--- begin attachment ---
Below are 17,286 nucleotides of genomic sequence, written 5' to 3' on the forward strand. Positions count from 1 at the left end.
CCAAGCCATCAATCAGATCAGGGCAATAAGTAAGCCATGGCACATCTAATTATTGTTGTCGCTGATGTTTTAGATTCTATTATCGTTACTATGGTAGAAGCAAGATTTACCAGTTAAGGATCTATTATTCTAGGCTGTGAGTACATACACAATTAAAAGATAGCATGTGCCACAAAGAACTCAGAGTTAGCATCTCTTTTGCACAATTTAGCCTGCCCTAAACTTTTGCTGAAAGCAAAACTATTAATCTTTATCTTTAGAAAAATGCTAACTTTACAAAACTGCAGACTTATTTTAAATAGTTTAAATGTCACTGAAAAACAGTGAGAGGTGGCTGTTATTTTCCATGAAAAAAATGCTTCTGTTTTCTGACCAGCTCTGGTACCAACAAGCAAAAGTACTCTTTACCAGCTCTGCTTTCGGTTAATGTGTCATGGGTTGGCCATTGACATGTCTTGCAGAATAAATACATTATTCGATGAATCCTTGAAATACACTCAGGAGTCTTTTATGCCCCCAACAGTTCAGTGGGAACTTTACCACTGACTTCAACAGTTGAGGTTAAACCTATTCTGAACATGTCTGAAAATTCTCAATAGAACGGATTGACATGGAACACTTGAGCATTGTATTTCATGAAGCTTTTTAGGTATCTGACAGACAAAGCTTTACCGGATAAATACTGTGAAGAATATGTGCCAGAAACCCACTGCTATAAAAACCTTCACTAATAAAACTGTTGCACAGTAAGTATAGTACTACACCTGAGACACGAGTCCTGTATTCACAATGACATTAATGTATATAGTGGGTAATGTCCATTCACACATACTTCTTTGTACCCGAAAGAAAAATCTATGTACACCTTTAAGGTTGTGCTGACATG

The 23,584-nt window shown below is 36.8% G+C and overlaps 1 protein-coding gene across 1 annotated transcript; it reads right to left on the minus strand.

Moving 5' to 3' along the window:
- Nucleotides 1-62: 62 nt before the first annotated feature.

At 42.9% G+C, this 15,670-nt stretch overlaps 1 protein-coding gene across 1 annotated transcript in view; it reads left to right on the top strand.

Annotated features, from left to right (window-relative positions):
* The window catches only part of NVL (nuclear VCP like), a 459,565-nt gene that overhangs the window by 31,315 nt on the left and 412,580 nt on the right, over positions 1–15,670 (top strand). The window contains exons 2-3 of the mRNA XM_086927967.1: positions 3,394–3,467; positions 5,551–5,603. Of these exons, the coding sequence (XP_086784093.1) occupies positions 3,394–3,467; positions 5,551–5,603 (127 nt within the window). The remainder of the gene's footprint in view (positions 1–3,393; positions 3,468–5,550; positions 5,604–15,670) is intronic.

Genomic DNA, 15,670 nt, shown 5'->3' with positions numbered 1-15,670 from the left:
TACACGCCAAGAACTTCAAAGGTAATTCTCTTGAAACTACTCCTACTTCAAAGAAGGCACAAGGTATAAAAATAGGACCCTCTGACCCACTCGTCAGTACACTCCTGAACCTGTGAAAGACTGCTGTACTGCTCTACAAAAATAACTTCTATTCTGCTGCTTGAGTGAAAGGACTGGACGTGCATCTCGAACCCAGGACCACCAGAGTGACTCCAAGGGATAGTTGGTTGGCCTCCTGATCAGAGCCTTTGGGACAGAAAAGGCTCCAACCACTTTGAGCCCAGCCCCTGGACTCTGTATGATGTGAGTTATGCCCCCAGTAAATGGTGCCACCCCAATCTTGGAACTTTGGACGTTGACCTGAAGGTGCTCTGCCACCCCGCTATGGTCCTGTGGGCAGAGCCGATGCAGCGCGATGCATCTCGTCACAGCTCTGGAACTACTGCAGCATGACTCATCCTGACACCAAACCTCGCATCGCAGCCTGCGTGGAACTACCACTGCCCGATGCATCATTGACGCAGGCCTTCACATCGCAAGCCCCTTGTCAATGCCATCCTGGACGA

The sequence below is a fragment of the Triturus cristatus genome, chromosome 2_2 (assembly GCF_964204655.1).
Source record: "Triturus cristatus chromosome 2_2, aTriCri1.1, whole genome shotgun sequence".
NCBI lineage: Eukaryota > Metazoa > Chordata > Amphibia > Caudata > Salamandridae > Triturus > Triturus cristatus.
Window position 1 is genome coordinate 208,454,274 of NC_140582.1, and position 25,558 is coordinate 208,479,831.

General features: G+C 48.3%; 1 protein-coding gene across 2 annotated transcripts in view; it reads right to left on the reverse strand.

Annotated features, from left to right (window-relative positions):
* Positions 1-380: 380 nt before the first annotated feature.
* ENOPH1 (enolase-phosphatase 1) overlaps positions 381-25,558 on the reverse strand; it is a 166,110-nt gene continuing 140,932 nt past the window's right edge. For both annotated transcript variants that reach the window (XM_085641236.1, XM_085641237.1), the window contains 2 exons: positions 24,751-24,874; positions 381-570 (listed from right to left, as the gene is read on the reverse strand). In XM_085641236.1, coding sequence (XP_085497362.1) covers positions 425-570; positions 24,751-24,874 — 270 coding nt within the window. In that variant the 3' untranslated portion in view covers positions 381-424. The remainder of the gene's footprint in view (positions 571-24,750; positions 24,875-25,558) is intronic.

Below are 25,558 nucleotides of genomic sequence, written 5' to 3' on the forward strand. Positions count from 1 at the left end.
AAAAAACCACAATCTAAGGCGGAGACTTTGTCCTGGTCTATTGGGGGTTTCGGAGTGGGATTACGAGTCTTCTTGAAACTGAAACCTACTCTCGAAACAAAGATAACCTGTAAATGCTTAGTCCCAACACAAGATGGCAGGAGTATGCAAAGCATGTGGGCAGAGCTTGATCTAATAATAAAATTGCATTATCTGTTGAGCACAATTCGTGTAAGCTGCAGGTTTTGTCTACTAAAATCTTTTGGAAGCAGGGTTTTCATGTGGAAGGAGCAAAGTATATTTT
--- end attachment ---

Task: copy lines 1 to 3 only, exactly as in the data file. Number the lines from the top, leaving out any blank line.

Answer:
Below are 17,286 nucleotides of genomic sequence, written 5' to 3' on the forward strand. Positions count from 1 at the left end.
CCAAGCCATCAATCAGATCAGGGCAATAAGTAAGCCATGGCACATCTAATTATTGTTGTCGCTGATGTTTTAGATTCTATTATCGTTACTATGGTAGAAGCAAGATTTACCAGTTAAGGATCTATTATTCTAGGCTGTGAGTACATACACAATTAAAAGATAGCATGTGCCACAAAGAACTCAGAGTTAGCATCTCTTTTGCACAATTTAGCCTGCCCTAAACTTTTGCTGAAAGCAAAACTATTAATCTTTATCTTTAGAAAAATGCTAACTTTACAAAACTGCAGACTTATTTTAAATAGTTTAAATGTCACTGAAAAACAGTGAGAGGTGGCTGTTATTTTCCATGAAAAAAATGCTTCTGTTTTCTGACCAGCTCTGGTACCAACAAGCAAAAGTACTCTTTACCAGCTCTGCTTTCGGTTAATGTGTCATGGGTTGGCCATTGACATGTCTTGCAGAATAAATACATTATTCGATGAATCCTTGAAATACACTCAGGAGTCTTTTATGCCCCCAACAGTTCAGTGGGAACTTTACCACTGACTTCAACAGTTGAGGTTAAACCTATTCTGAACATGTCTGAAAATTCTCAATAGAACGGATTGACATGGAACACTTGAGCATTGTATTTCATGAAGCTTTTTAGGTATCTGACAGACAAAGCTTTACCGGATAAATACTGTGAAGAATATGTGCCAGAAACCCACTGCTATAAAAACCTTCACTAATAAAACTGTTGCACAGTAAGTATAGTACTACACCTGAGACACGAGTCCTGTATTCACAATGACATTAATGTATATAGTGGGTAATGTCCATTCACACATACTTCTTTGTACCCGAAAGAAAAATCTATGTACACCTTTAAGGTTGTGCTGACATG

The 23,584-nt window shown below is 36.8% G+C and overlaps 1 protein-coding gene across 1 annotated transcript; it reads right to left on the minus strand.